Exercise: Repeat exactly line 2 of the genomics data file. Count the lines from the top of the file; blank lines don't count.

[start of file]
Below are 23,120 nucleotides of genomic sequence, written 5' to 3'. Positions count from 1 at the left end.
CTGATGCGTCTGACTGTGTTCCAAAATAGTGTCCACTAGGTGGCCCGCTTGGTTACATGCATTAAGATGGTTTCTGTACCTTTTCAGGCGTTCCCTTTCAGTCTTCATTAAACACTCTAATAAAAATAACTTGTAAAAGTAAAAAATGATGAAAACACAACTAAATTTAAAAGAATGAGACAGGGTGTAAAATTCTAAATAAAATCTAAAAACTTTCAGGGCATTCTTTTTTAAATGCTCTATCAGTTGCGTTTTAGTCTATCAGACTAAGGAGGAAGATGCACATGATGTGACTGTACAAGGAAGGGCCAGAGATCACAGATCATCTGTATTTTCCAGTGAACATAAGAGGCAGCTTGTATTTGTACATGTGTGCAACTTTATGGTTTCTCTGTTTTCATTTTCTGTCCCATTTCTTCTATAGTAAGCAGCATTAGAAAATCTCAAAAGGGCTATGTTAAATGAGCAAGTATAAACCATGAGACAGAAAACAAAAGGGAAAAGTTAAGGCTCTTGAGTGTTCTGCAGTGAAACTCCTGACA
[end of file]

CTGATGCGTCTGACTGTGTTCCAAAATAGTGTCCACTAGGTGGCCCGCTTGGTTACATGCATTAAGATGGTTTCTGTACCTTTTCAGGCGTTCCCTTTCAGTCTTCATTAAACACTCTAATAAAAATAACTTGTAAAAGTAAAAAATGATGAAAACACAACTAAATTTAAAAGAATGAGACAGGGTGTAAAATTCTAAATAAAATCTAAAAACTTTCAGGGCATTCTTTTTTAAATGCTCTATCAGTTGCGTTTTAGTCTATCAGACTAAGGAGGAAGATGCACATGATGTGACTGTACAAGGAAGGGCCAGAGATCACAGATCATCTGTATTTTCCAGTGAACATAAGAGGCAGCTTGTATTTGTACATGTGTGCAACTTTATGGTTTCTCTGTTTTCATTTTCTGTCCCATTTCTTCTATAGTAAGCAGCATTAGAAAATCTCAAAAGGGCTATGTTAAATGAGCAAGTATAAACCATGAGACAGAAAACAAAAGGGAAAAGTTAAGGCTCTTGAGTGTTCTGCAGTGAAACTCCTGACA